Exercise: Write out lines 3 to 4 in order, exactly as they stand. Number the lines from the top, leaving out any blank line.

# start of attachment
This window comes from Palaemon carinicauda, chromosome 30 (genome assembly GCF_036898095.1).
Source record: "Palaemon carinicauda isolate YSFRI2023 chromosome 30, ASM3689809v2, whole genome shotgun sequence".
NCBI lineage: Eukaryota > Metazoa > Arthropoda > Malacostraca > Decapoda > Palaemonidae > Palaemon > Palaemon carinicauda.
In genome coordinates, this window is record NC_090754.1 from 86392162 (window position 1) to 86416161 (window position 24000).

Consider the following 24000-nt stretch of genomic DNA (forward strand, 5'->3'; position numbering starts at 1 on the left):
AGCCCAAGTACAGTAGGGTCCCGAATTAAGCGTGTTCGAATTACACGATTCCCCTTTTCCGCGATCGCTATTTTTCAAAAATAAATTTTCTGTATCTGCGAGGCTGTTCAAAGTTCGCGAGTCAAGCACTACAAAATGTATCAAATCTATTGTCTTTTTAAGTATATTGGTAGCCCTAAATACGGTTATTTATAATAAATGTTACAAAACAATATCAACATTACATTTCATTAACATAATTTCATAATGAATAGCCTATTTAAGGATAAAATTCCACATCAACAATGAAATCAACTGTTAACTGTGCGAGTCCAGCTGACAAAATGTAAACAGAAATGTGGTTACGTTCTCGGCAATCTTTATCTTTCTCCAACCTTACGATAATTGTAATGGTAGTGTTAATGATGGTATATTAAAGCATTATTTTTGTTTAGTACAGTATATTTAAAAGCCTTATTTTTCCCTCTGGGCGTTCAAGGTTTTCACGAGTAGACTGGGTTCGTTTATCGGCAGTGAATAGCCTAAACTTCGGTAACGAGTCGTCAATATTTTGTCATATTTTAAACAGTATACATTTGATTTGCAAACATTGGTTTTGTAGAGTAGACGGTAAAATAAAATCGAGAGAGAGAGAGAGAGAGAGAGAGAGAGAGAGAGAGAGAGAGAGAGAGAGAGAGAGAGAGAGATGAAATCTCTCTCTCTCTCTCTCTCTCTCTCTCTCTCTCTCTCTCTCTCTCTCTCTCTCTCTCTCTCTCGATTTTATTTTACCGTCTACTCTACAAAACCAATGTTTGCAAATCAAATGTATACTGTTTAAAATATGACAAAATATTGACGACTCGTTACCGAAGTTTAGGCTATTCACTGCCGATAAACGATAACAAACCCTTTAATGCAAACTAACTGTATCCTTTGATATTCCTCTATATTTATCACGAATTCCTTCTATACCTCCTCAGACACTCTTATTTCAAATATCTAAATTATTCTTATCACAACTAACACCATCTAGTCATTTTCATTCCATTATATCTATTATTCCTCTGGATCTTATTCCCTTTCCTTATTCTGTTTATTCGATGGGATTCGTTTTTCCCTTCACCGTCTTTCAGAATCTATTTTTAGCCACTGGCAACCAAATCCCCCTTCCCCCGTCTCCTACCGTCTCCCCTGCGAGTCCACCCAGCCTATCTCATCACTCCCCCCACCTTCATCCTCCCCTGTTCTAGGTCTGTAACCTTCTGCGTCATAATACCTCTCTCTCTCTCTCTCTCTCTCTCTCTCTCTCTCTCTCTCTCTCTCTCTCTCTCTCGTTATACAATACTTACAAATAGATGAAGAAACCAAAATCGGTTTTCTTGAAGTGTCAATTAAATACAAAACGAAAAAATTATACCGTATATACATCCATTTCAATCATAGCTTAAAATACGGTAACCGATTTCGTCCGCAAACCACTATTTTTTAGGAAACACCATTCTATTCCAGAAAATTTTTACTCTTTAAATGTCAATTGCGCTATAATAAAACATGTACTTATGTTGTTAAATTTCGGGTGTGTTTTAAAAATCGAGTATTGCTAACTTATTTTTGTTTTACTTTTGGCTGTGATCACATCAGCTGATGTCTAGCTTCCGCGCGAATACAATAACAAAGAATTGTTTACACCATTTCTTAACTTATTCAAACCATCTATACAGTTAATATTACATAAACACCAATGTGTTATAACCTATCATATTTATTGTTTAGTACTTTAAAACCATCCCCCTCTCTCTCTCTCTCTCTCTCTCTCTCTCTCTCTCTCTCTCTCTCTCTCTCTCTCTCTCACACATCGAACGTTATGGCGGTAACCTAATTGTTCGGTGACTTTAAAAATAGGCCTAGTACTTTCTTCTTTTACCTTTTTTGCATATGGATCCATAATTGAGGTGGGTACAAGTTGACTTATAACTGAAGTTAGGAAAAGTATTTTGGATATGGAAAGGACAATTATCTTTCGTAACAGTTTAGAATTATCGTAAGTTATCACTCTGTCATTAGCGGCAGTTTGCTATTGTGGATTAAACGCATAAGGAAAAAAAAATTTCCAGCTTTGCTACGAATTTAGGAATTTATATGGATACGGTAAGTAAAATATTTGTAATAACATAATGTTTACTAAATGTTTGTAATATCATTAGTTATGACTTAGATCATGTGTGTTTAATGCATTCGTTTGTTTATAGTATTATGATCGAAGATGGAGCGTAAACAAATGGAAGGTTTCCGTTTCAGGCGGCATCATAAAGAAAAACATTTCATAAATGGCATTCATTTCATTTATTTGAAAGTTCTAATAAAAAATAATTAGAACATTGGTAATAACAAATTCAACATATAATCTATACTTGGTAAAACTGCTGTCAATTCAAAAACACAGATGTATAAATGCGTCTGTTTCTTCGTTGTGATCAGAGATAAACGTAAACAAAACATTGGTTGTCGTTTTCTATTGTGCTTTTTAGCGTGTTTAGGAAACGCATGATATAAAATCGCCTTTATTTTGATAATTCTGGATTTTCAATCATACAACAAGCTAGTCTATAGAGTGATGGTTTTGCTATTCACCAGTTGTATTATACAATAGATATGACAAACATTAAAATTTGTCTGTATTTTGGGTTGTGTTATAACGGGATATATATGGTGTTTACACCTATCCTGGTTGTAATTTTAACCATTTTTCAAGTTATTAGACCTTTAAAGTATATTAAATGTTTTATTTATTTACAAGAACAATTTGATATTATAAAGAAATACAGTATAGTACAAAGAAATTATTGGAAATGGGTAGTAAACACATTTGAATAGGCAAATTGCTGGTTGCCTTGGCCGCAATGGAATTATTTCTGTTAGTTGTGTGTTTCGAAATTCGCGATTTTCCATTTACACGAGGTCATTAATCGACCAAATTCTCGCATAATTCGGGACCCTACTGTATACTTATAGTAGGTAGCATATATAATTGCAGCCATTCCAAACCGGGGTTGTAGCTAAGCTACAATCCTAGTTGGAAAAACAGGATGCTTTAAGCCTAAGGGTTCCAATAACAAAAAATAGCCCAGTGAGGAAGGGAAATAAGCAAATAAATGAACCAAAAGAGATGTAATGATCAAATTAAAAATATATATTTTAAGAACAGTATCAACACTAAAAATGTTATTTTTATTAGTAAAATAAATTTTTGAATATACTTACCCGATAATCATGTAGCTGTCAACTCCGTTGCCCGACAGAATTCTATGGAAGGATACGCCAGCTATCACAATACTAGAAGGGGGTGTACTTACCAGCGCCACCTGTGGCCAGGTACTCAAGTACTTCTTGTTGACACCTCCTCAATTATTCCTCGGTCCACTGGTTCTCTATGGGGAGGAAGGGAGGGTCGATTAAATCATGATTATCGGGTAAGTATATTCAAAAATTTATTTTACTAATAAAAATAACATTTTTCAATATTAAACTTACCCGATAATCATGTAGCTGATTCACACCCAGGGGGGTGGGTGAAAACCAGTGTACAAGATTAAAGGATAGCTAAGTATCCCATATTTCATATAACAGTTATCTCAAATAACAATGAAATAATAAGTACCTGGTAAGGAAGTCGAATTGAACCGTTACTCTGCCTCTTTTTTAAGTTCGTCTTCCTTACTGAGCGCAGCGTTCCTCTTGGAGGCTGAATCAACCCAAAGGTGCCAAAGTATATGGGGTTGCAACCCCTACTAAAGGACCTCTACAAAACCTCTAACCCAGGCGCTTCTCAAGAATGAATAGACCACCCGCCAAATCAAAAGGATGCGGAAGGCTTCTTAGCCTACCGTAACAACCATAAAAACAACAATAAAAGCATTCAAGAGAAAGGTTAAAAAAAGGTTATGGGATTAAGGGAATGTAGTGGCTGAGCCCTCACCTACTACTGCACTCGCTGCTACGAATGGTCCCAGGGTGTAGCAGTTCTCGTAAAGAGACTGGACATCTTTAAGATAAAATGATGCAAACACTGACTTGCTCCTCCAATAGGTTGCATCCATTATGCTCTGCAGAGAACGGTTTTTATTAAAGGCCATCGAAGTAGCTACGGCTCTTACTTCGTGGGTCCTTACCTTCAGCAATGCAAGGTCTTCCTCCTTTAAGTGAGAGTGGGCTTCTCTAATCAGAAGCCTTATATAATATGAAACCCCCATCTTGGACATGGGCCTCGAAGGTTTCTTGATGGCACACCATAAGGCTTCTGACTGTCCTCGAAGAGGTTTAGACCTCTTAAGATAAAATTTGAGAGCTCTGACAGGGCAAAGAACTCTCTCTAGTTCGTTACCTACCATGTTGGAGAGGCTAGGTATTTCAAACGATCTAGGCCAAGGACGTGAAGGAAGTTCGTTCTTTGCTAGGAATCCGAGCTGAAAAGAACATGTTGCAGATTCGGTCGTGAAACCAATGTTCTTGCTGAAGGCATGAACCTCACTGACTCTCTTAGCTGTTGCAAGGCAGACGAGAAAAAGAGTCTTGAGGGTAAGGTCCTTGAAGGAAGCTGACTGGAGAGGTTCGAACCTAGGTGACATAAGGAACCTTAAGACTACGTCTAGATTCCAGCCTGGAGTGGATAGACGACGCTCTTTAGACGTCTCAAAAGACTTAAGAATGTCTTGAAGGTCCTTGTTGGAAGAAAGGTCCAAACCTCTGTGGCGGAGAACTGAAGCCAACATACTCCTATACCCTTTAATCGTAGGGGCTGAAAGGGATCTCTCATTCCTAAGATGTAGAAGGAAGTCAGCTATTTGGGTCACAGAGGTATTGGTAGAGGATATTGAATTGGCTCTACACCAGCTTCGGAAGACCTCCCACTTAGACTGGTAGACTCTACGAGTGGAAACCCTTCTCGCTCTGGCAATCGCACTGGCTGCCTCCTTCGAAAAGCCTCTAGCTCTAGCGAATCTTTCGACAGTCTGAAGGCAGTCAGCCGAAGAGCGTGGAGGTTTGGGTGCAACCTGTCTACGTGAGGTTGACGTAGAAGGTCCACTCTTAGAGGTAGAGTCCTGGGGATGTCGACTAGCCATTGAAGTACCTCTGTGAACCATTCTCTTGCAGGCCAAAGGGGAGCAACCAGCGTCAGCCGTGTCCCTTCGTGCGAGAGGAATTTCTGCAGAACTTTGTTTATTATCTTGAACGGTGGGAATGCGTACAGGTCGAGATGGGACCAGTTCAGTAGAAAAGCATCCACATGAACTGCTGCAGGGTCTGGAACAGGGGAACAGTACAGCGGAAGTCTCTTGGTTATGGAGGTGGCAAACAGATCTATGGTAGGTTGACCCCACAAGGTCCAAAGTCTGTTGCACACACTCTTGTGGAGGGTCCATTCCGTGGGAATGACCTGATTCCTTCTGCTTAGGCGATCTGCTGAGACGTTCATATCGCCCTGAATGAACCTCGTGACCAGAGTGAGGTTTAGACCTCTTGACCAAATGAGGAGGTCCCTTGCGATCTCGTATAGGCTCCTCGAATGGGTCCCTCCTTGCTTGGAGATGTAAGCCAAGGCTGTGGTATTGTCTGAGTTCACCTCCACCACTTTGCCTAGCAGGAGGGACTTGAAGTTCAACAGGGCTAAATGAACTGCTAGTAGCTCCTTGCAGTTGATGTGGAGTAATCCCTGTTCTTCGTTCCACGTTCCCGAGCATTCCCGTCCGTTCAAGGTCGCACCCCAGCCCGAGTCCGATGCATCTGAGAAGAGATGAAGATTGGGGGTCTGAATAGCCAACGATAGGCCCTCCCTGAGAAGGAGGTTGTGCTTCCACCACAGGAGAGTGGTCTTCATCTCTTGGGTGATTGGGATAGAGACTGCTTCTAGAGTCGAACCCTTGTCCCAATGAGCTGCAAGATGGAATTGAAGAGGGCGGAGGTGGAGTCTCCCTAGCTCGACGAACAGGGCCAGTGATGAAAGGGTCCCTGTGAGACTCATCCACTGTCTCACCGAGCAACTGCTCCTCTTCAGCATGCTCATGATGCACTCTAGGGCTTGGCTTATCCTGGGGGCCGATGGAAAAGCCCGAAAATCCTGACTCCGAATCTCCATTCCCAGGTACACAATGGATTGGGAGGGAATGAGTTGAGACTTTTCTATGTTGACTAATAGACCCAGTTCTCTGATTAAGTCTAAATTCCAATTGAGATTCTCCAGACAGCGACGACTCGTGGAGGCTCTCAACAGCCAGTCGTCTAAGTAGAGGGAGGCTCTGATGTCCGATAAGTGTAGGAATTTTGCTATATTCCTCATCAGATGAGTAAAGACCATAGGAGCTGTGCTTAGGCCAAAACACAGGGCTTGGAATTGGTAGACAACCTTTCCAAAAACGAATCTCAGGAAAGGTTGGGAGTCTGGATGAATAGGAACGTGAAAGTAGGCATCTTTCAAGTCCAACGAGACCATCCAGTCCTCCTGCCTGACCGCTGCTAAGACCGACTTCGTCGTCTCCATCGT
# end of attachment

NCBI lineage: Eukaryota > Metazoa > Arthropoda > Malacostraca > Decapoda > Palaemonidae > Palaemon > Palaemon carinicauda.
In genome coordinates, this window is record NC_090754.1 from 86392162 (window position 1) to 86416161 (window position 24000).